And when someone points out that you’re growing your open and subscriber rates, you dismiss them because it’s not where you want to see momentum.
Continue that for long, and you become the c.2003 music industry executive focused on CD sales who keeps ignoring the 20-year-old who is focused on streams that keep growing while your CD sales keep dropping.
“Streams aren’t real,” you tell yourself, and make fun of people who don’t want to ‘own’ their music or have a physical copy of it.
Soon, you’re staring out the window, watching the future pass you by.
You probably have momentum somewhere.
Study it. Try to figure it out. Ask yourself why that’s growing and how you can leverage it to reach more people.
If you want to get your mission going, fuel what’s growing, not what’s declining.
5. How will I find a sustainable pace?
This one is really close to my heart.
I’m running into so many exhausted leaders right now. I’ve been there.
One of the best questions (perhaps the best question) you can ask yourself is how you can find a sustainable pace.
As I shared in this post, most leaders seek time off to heal them.
The problem with that strategy is you can never have enough time off to recover from ridiculously stressful, unattainable days.
Time off won’t heal you when the problem is how you spend time on.
A decade into leadership, I went through a season of burnout that was so intense I thought I was finished. By the grace of God, I wasn’t. But I’ll never forget how painful it was. (If it’s helpful, here are 11 signs you might be burning out.)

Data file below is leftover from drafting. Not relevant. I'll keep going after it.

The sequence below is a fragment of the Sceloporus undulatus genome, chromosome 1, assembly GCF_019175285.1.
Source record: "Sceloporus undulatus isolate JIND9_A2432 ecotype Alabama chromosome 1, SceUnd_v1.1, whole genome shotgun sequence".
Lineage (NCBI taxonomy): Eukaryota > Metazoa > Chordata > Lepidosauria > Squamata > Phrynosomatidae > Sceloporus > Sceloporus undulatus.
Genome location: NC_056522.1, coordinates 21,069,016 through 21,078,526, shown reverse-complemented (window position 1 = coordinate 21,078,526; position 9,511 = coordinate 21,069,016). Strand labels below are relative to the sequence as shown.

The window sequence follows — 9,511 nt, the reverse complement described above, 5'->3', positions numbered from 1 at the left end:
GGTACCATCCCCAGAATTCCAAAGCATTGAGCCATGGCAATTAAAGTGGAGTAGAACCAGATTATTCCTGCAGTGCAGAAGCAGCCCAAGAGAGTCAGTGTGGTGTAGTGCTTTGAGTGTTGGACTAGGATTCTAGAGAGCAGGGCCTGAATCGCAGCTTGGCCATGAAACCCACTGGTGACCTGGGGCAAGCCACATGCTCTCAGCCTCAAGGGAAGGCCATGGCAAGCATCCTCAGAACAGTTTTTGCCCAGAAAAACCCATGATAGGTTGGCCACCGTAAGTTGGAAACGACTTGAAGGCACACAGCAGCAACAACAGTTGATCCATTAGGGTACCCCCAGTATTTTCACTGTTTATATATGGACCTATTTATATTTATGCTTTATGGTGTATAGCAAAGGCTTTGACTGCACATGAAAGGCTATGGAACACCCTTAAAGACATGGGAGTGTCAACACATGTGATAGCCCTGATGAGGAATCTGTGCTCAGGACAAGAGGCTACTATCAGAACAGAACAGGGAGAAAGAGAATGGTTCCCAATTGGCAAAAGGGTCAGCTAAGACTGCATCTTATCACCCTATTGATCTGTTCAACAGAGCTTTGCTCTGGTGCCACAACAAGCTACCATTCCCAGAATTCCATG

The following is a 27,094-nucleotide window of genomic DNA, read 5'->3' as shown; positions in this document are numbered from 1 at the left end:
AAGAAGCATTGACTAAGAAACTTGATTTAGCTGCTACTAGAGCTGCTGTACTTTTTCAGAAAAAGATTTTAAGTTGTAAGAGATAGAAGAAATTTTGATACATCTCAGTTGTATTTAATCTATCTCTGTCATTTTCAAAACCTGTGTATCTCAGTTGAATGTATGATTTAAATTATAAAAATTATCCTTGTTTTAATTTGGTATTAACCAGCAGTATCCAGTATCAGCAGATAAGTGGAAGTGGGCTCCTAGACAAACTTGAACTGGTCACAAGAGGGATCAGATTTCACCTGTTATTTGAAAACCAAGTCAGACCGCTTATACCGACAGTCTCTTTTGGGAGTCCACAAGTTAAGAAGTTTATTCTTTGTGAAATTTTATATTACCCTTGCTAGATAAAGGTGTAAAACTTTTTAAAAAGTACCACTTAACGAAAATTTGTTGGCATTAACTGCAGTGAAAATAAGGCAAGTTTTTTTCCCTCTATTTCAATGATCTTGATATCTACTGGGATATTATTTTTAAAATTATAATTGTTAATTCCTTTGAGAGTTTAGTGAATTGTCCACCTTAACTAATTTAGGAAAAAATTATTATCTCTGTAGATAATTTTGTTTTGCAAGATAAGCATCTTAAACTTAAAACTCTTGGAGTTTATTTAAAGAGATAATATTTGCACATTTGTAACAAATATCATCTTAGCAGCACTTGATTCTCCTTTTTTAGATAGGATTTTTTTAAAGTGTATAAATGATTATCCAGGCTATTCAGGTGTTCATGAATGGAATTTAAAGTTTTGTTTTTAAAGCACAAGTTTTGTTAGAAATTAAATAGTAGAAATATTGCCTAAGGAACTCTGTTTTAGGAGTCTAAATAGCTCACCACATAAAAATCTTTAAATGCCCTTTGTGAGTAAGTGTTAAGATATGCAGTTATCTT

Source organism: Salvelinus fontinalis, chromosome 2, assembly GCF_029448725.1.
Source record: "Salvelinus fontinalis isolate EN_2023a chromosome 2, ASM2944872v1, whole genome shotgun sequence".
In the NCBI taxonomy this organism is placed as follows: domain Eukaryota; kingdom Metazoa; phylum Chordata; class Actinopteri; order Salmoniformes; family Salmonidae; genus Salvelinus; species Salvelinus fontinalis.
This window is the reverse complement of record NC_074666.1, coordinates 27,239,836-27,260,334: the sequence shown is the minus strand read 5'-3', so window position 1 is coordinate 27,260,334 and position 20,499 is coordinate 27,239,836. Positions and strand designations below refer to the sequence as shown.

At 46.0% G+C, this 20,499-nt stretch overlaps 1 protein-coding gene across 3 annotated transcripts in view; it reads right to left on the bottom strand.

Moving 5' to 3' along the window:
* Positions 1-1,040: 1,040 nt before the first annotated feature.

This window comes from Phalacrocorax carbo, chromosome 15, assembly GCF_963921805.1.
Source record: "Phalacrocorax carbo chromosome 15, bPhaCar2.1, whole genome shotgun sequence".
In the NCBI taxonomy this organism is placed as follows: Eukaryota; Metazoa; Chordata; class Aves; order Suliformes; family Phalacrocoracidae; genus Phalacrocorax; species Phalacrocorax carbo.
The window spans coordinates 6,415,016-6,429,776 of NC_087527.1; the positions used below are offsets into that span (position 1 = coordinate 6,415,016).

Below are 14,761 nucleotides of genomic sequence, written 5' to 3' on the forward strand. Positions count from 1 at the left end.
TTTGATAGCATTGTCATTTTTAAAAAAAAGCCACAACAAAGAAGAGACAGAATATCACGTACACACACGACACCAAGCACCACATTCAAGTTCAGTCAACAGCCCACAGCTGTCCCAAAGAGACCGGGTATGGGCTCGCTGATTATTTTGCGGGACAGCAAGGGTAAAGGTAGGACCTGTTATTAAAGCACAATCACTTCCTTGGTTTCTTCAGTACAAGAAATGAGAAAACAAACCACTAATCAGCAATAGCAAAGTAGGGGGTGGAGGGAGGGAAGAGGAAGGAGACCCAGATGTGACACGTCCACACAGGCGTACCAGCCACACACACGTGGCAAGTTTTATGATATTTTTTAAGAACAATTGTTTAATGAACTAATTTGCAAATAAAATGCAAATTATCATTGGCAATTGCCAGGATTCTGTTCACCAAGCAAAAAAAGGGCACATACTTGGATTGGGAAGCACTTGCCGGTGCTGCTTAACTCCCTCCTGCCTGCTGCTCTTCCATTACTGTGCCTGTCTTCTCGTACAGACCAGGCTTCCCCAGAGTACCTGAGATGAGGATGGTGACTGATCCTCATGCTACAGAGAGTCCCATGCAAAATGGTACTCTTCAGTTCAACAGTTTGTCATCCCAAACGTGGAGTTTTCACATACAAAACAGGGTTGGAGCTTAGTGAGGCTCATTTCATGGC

My heart for leaders is that you find a sustainable pace heading into year two of the crisis that will give you the regular rest and renewal you need.
My formula for staying out of burnout for the last decade a half can be summed up in this phrase: live in a way today that will help you thrive tomorrow.
Most leaders live in a way that will make them struggle tomorrow: too many hours, not enough sleep, poor diet, too little exercise, and failing to nurture life-giving friendships. Living that way slid me into burnout.
So as you move forward, ask yourself: what changes can you make spiritually, emotionally, relationally, physically, and even financially (financial stress is stress) that can help you thrive moving forward?
If the crisis is a long-term thing, which it appears to be, you need a longer-term strategy for personal renewal.
Time off isn’t the solution for an unsustainable pace. A sustainable pace is the solution for an unsustainable pace.